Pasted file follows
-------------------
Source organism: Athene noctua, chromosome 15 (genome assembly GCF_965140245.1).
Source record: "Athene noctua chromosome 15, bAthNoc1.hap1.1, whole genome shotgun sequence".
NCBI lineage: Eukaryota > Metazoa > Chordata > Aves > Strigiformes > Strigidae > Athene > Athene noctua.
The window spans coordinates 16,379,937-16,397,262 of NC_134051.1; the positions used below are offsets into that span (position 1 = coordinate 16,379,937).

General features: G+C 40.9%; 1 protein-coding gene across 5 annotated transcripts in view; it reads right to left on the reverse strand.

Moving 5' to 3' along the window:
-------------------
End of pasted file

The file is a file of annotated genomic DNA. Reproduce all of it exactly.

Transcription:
Source organism: Athene noctua, chromosome 15 (genome assembly GCF_965140245.1).
Source record: "Athene noctua chromosome 15, bAthNoc1.hap1.1, whole genome shotgun sequence".
NCBI lineage: Eukaryota > Metazoa > Chordata > Aves > Strigiformes > Strigidae > Athene > Athene noctua.
The window spans coordinates 16,379,937-16,397,262 of NC_134051.1; the positions used below are offsets into that span (position 1 = coordinate 16,379,937).

General features: G+C 40.9%; 1 protein-coding gene across 5 annotated transcripts in view; it reads right to left on the reverse strand.

Moving 5' to 3' along the window: